After all, Chelsea's one previous championship-winning side, in the more happy-go-lucky days of 1955, lost almost a quarter of their matches - 10 out of 42. Only once since the Football League began 110 years ago had a team lost as few as three and not won the title: in 1979 Brian Clough's Nottingham Forest did so, only to finish a full eight points behind Liverpool because they drew so often. But it is now eminently possible that Vialli's "chaps" will make a piece of history by ending the season with only Coventry (in August), Arsenal (Janu- ary) and West Ham (March) having lowered their colours, yet not finishing in the top two.
The reason, of course, is that Arsenal and Manchester United have been steaming along at an even greater rate of knots, putting together astonishing sequences of victories interrupted by only the occasional draw, and not having lost since before Christmas. What Chelsea can claim without dispute is that the top three are in a league of their own; so much so that the Leeds manager David O'Leary said after losing 1-0 at Stamford Bridge on Wednesday and being forced to accept fourth place in the table: "We've won the other league and there's plenty of good teams in that."
Justifiably proud of what his youngsters and cut-price foreigners have achieved since he was confirmed as George Graham's successor last autumn, O'Leary is still a wise enough old owl to know that bridging the gap will, if anything, become more difficult, for financial as much as footballing reasons. Even if Chelsea finish third, they need only win a qualifying tie in August to pick up a share of the riches on offer in the European Champions' League, while Leeds must again take their chance in the much less rewarding Uefa Cup.
"The three teams have the best squads, quality squads and they've spent a lot of money," O'Leary said. "You just have to see the sort of people who come off the bench. Mr Bates, David Dein and Martin Edwards, if they could get by on only 11 players, they would. But you need a big squad. What we've all got to fear now is what will they add to it in the summer?
"I've got to do it another way, by developing a side. What's the point of me looking at a Desailly? You've got to look in a different market. Only time will tell if I'm given the backing, but in the next few years, we'll definitely give it a good go. We've done wonderfully well, with seven players under 21. I honestly thought when I took over that if we finished in the top eight and played some good football, that would be great."
Finishing in the top three and playing some good football would probably have done for Chelsea, too, in Vialli's first full season as player-manager. His regrets are that having progressed so far, in the Premiership and the Cup-Winners' Cup, they have not managed the final push. "Every time we made a little mistake, we have paid so heavily," he said. "Arsenal and United sometimes got away with mistakes and we never."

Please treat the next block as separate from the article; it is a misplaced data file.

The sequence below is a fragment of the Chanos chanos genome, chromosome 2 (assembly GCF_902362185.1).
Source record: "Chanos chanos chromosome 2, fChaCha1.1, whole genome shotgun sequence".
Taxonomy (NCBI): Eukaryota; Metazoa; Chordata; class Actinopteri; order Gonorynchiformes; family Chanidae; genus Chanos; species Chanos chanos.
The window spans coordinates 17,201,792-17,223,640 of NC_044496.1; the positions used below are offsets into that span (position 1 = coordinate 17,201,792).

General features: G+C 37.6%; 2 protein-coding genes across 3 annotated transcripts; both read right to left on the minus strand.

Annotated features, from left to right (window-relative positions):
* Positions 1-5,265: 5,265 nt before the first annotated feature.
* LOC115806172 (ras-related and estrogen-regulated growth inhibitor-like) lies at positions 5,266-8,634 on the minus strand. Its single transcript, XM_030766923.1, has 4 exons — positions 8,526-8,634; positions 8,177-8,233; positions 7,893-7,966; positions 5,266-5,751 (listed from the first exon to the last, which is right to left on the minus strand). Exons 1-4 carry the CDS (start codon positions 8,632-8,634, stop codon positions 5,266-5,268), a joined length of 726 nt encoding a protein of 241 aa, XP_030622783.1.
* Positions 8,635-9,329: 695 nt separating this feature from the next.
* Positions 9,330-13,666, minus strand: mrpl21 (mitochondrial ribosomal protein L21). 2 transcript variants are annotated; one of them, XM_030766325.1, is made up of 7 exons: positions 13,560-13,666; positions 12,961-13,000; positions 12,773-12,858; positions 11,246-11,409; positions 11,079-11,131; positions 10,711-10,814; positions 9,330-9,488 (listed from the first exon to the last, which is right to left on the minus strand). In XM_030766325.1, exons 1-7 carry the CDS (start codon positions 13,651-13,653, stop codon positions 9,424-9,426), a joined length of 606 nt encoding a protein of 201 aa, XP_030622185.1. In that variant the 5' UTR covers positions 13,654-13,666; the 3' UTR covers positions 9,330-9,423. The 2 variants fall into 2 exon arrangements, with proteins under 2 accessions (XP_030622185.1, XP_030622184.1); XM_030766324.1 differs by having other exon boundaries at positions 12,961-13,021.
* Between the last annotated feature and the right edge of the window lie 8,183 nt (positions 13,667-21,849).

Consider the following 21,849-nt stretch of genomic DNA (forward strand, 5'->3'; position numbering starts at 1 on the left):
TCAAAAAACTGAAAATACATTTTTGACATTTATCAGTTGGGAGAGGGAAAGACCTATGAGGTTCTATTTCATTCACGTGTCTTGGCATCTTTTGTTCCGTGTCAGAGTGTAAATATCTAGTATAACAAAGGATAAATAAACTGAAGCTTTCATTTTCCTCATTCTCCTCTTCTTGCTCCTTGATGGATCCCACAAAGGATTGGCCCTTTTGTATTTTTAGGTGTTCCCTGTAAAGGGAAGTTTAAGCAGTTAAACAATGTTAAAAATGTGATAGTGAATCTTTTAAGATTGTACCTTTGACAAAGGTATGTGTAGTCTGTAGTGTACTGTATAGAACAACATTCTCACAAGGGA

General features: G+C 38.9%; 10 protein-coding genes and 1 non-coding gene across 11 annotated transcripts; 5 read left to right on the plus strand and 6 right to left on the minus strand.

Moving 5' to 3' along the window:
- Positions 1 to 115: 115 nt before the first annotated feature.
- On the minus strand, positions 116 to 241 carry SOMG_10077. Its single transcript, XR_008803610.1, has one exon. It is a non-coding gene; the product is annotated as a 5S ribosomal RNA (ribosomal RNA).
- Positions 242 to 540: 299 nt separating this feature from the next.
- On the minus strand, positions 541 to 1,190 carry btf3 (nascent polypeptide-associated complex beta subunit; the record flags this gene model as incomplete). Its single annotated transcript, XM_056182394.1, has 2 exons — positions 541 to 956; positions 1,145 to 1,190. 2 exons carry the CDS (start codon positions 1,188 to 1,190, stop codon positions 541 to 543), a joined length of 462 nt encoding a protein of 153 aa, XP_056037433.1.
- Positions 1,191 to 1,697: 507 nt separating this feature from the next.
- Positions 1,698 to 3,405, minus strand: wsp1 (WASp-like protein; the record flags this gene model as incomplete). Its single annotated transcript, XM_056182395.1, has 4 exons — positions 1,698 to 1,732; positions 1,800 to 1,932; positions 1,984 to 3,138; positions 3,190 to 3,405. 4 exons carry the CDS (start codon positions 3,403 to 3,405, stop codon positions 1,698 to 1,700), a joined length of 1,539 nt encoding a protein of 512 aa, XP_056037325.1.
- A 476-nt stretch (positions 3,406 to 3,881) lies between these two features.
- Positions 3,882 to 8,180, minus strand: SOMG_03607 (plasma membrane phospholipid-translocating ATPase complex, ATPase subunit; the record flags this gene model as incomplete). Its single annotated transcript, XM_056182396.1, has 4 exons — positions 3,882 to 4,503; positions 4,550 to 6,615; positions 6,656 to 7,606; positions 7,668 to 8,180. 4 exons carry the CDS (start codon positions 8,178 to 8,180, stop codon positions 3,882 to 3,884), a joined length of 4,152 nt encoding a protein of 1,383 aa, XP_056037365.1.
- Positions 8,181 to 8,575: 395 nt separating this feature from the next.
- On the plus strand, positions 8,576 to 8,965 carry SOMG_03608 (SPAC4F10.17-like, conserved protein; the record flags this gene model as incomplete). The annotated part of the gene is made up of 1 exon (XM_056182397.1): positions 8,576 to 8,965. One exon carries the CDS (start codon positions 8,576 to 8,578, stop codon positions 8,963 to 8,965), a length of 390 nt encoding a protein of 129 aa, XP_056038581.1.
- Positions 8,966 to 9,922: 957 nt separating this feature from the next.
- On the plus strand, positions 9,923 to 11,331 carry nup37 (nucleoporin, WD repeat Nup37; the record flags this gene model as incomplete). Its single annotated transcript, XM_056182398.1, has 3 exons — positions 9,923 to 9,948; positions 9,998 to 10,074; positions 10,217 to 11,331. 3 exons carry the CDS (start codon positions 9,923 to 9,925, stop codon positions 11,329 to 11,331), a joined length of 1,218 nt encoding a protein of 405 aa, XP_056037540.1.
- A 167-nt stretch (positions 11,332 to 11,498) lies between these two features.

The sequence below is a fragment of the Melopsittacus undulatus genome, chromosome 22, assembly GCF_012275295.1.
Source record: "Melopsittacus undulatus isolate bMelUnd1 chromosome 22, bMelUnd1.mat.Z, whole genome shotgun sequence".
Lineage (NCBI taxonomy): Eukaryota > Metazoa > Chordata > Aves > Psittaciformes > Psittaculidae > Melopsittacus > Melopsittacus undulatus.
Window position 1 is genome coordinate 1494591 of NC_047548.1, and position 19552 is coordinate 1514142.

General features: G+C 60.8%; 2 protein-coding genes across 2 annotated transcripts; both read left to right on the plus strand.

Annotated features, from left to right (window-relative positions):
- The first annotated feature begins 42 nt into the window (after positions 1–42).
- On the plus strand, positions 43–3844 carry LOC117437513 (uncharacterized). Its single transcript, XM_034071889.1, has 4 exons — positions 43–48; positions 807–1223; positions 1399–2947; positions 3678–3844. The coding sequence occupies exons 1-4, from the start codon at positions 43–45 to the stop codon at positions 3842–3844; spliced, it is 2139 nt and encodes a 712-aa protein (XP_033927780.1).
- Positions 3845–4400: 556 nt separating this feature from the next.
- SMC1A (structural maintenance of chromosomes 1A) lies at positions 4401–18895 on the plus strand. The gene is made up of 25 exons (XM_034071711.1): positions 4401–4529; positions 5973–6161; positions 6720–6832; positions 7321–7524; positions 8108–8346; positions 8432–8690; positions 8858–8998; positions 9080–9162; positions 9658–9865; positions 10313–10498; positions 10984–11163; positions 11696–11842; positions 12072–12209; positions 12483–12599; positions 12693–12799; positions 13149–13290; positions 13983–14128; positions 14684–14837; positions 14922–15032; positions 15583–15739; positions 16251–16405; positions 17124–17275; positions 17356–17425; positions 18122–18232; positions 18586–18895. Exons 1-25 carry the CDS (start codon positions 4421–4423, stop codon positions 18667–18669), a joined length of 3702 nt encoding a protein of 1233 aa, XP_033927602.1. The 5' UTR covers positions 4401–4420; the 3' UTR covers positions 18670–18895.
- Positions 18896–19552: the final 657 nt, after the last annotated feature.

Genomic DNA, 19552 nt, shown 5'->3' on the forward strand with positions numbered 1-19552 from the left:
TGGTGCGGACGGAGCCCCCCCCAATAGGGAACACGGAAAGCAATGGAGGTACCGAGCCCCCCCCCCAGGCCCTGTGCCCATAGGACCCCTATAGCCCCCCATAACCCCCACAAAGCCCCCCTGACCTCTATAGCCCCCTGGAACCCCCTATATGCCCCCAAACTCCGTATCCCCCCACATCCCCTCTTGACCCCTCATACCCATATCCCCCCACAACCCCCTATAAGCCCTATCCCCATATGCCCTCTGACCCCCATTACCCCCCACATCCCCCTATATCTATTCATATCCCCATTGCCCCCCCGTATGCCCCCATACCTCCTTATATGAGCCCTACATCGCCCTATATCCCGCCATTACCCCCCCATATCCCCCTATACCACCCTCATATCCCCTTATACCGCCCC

One of the mistakes that Arsenal may have survived - in the league, though not in Europe - was delaying the purchase of the extra striker that they needed so badly. Nwankwo Kanu has been a sensation, and could have been in the Champions' League had Wenger been able to secure him when the possibility was first mentioned. Chelsea, on the other hand, stuck with what they had, even after Pierluigi Casiraghi was so severely injured at West Ham in November. Coming so soon after Brian Laudrup's unexpected return to Denmark, that might have been the obvious time for a club so committed to a squad system to invest. Instead, Vialli (who has not scored a Premiership goal all season), declined to buy, then lost Gustavo Poyet, at the time his leading scorer, for three months.
Vialli has decided to keep playing for the time being, but now his compatriot Gianfranco Zola has announced that next season might be his last - not something that Chelsea can have been contemplating from him at the age of 32. So a striker must be the summer priority.
Easier said than signed. Chelsea now have the money, but claim to have found the market diminishing. Colin Hutchinson, their managing director, said: "The kind of players we want are also the type that Real Madrid, Milan and Lazio are chasing, so there's very little quality available."
That will be small consolation to Leeds, Aston Villa, Tottenham and the other wannabes, worried that just as the rich get richer, so Champions' League lucre will make the big three bigger.Reuse content